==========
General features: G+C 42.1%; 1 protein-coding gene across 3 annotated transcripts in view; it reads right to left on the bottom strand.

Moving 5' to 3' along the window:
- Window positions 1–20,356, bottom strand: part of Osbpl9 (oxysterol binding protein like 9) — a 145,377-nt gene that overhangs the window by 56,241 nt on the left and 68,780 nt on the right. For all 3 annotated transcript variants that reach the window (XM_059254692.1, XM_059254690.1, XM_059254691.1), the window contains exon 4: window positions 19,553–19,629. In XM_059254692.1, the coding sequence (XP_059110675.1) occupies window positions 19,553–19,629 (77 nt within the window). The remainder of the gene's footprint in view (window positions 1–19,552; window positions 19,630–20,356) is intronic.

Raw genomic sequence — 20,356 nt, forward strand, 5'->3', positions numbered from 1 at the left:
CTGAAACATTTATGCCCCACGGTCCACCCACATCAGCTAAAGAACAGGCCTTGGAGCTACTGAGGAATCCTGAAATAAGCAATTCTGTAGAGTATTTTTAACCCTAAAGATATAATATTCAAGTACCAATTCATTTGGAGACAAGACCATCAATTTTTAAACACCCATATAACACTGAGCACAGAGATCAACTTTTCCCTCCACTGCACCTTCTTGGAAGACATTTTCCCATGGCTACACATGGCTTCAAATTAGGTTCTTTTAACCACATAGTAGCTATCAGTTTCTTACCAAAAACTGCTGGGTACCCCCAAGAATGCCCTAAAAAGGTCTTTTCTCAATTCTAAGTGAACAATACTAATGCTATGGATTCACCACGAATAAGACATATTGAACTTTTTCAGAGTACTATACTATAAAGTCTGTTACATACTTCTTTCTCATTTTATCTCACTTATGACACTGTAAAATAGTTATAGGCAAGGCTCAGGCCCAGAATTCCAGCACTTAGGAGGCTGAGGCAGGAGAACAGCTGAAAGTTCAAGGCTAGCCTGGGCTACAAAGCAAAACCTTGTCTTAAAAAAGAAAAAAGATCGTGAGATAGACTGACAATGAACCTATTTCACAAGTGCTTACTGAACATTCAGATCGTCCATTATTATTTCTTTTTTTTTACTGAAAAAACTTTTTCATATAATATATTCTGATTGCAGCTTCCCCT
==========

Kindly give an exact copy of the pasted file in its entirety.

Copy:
General features: G+C 42.1%; 1 protein-coding gene across 3 annotated transcripts in view; it reads right to left on the bottom strand.

Moving 5' to 3' along the window:
- Window positions 1–20,356, bottom strand: part of Osbpl9 (oxysterol binding protein like 9) — a 145,377-nt gene that overhangs the window by 56,241 nt on the left and 68,780 nt on the right. For all 3 annotated transcript variants that reach the window (XM_059254692.1, XM_059254690.1, XM_059254691.1), the window contains exon 4: window positions 19,553–19,629. In XM_059254692.1, the coding sequence (XP_059110675.1) occupies window positions 19,553–19,629 (77 nt within the window). The remainder of the gene's footprint in view (window positions 1–19,552; window positions 19,630–20,356) is intronic.

Raw genomic sequence — 20,356 nt, forward strand, 5'->3', positions numbered from 1 at the left:
CTGAAACATTTATGCCCCACGGTCCACCCACATCAGCTAAAGAACAGGCCTTGGAGCTACTGAGGAATCCTGAAATAAGCAATTCTGTAGAGTATTTTTAACCCTAAAGATATAATATTCAAGTACCAATTCATTTGGAGACAAGACCATCAATTTTTAAACACCCATATAACACTGAGCACAGAGATCAACTTTTCCCTCCACTGCACCTTCTTGGAAGACATTTTCCCATGGCTACACATGGCTTCAAATTAGGTTCTTTTAACCACATAGTAGCTATCAGTTTCTTACCAAAAACTGCTGGGTACCCCCAAGAATGCCCTAAAAAGGTCTTTTCTCAATTCTAAGTGAACAATACTAATGCTATGGATTCACCACGAATAAGACATATTGAACTTTTTCAGAGTACTATACTATAAAGTCTGTTACATACTTCTTTCTCATTTTATCTCACTTATGACACTGTAAAATAGTTATAGGCAAGGCTCAGGCCCAGAATTCCAGCACTTAGGAGGCTGAGGCAGGAGAACAGCTGAAAGTTCAAGGCTAGCCTGGGCTACAAAGCAAAACCTTGTCTTAAAAAAGAAAAAAGATCGTGAGATAGACTGACAATGAACCTATTTCACAAGTGCTTACTGAACATTCAGATCGTCCATTATTATTTCTTTTTTTTTACTGAAAAAACTTTTTCATATAATATATTCTGATTGCAGCTTCCCCT